Over 3000 years ago, the Phoenicians who disembarked in the Bay of Cádiz brought the first vines with them. These vines adapted perfectly to the fertile limestone soil that is as white as the sunshine which drenches the area. Later civilizations – Romans, Visigoths and Arabs – extended the vineyards under a dry, sunny climate that received the refreshing caress of the sea breeze.
In Sherish – the ancient Muslim name for Jerez – they experimented with the first distillations to make perfumes. Later, these processes were consolidated in Christian Xerex in the 14th and 15th centuries. It was then that the wines of Jerez began to gain international acclaim, as they began to earn fame across Europe. Over time, merchants and wine producers who were attracted by Jerez’s potential flocked to the city from all over, founding wineries that are still trading today. Sánchez Romate is one of the most emblematic of them.
At the end of the 18th century, the busy streets of Jerez de la Frontera were proof of the bustling activity in the city, which was thriving thanks to the exports of its renowned wines.
The wine sector’s boom attracted merchants from near and afar. However, it was a Spaniard, Juan Sánchez de la Torre, who established the foundations of the firm Sánchez Romate Hermanos, one of the few remaining wineries in the Jerez Designation of Origin which is still in the hands of local owners.
In addition to achieving market recognition for the quality of his wines, Juan Sánchez de la Torre soon earned the appreciation of his fellow Jerez inhabitants. This wine producer was restless, educated and a man of his time – the Age of Enlightenment – who lent firm support to progress in education and the arts in Jerez.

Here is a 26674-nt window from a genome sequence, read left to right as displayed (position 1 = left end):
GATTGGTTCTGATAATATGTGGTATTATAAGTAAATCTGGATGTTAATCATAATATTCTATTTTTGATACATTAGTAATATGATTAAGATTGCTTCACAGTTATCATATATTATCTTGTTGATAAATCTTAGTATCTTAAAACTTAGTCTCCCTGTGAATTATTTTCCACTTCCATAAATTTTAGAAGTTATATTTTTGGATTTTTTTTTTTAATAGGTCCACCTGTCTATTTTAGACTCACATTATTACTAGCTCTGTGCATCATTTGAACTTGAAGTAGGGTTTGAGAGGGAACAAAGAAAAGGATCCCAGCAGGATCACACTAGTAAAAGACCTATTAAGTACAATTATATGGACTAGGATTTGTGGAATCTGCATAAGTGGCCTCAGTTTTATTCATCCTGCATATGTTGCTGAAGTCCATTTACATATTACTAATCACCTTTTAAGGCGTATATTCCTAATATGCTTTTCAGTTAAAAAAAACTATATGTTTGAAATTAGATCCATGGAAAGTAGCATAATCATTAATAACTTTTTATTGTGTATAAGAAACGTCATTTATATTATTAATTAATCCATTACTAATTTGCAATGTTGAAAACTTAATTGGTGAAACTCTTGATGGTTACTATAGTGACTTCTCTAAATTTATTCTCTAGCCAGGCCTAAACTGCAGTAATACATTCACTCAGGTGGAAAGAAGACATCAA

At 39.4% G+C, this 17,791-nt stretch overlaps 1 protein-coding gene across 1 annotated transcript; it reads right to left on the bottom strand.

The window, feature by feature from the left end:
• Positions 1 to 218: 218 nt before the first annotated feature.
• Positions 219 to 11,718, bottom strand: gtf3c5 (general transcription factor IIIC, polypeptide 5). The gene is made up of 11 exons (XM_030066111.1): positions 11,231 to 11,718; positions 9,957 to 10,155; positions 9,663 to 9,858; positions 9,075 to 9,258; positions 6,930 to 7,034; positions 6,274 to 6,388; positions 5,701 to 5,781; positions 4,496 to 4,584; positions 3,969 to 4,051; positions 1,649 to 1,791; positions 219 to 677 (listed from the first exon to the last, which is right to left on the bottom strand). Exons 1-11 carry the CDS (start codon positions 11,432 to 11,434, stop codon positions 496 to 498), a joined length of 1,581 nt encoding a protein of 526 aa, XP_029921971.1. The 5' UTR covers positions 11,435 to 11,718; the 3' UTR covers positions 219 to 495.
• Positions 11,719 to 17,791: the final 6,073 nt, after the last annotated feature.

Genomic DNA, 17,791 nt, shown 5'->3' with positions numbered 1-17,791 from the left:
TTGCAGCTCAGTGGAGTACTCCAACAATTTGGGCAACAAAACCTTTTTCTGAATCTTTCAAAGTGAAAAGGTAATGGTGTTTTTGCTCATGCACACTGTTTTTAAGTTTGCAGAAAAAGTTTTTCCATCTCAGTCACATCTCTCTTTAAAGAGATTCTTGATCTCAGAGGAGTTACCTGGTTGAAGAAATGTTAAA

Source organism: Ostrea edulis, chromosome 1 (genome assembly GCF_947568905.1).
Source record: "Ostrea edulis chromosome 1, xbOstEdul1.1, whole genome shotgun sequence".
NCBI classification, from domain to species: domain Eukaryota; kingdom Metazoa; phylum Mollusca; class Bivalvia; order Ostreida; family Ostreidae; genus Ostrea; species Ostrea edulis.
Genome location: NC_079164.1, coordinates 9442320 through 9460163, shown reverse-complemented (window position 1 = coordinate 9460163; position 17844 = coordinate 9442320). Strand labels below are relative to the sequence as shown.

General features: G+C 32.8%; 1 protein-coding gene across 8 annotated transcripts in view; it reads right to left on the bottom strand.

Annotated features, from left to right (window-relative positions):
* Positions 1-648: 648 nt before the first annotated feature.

Over time, the winery grew and adapted to the successive technical advances that were taking place while maintaining their respect for traditional methods. Over a century after its founding, the firm reached a milestone when in 1887 the fourth generation of the Sánchez Romate decided to create an exclusive brandy for the family and their closest circle of friends. This was the beginning of Cardenal Mendoza Solera Gran Reserva, the firm’s flagship brand.
While maintaining their independence up to today, the winery has witnessed other important events during its history.
For example, in 1909 they were appointed as Official Purveyor to the House of Lords in the United Kingdom, and shortly afterwards, in 1917, they were appointed as Official Purveyors to the Sacred Apostolic Palace of the Vatican.
Today, the wines and brandies of Sánchez Romate maintain their international spirit, with a firm commitment to expansion across the rest of the world.